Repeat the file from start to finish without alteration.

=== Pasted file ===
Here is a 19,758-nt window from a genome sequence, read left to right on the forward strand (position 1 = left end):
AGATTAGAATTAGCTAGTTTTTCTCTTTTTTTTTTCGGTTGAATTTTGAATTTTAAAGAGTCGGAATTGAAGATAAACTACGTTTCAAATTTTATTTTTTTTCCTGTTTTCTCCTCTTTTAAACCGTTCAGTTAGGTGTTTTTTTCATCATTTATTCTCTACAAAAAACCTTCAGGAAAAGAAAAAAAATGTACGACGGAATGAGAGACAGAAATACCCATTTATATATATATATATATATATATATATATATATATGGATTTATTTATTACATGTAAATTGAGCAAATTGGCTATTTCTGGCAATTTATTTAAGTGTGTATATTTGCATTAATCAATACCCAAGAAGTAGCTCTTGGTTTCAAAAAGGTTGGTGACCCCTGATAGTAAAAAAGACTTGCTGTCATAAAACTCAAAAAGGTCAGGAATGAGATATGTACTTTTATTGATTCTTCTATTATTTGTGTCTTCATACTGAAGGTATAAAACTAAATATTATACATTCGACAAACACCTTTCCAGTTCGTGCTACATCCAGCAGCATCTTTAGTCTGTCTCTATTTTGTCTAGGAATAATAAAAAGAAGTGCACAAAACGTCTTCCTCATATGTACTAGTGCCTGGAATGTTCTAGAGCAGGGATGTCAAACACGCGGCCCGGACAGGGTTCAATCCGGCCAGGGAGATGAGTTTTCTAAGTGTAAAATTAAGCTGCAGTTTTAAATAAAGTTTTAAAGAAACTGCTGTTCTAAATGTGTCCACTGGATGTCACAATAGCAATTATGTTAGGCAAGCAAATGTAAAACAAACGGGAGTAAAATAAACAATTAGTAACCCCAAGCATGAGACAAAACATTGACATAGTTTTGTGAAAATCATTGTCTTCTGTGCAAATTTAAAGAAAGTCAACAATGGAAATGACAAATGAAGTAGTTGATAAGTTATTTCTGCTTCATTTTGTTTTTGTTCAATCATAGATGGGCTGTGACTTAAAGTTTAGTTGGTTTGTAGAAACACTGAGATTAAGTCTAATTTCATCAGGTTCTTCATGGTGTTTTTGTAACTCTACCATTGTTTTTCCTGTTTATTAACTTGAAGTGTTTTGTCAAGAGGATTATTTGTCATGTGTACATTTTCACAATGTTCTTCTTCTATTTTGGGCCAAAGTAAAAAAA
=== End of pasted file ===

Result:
Here is a 19,758-nt window from a genome sequence, read left to right on the forward strand (position 1 = left end):
AGATTAGAATTAGCTAGTTTTTCTCTTTTTTTTTTCGGTTGAATTTTGAATTTTAAAGAGTCGGAATTGAAGATAAACTACGTTTCAAATTTTATTTTTTTTCCTGTTTTCTCCTCTTTTAAACCGTTCAGTTAGGTGTTTTTTTCATCATTTATTCTCTACAAAAAACCTTCAGGAAAAGAAAAAAAATGTACGACGGAATGAGAGACAGAAATACCCATTTATATATATATATATATATATATATATATATATATGGATTTATTTATTACATGTAAATTGAGCAAATTGGCTATTTCTGGCAATTTATTTAAGTGTGTATATTTGCATTAATCAATACCCAAGAAGTAGCTCTTGGTTTCAAAAAGGTTGGTGACCCCTGATAGTAAAAAAGACTTGCTGTCATAAAACTCAAAAAGGTCAGGAATGAGATATGTACTTTTATTGATTCTTCTATTATTTGTGTCTTCATACTGAAGGTATAAAACTAAATATTATACATTCGACAAACACCTTTCCAGTTCGTGCTACATCCAGCAGCATCTTTAGTCTGTCTCTATTTTGTCTAGGAATAATAAAAAGAAGTGCACAAAACGTCTTCCTCATATGTACTAGTGCCTGGAATGTTCTAGAGCAGGGATGTCAAACACGCGGCCCGGACAGGGTTCAATCCGGCCAGGGAGATGAGTTTTCTAAGTGTAAAATTAAGCTGCAGTTTTAAATAAAGTTTTAAAGAAACTGCTGTTCTAAATGTGTCCACTGGATGTCACAATAGCAATTATGTTAGGCAAGCAAATGTAAAACAAACGGGAGTAAAATAAACAATTAGTAACCCCAAGCATGAGACAAAACATTGACATAGTTTTGTGAAAATCATTGTCTTCTGTGCAAATTTAAAGAAAGTCAACAATGGAAATGACAAATGAAGTAGTTGATAAGTTATTTCTGCTTCATTTTGTTTTTGTTCAATCATAGATGGGCTGTGACTTAAAGTTTAGTTGGTTTGTAGAAACACTGAGATTAAGTCTAATTTCATCAGGTTCTTCATGGTGTTTTTGTAACTCTACCATTGTTTTTCCTGTTTATTAACTTGAAGTGTTTTGTCAAGAGGATTATTTGTCATGTGTACATTTTCACAATGTTCTTCTTCTATTTTGGGCCAAAGTAAAAAAA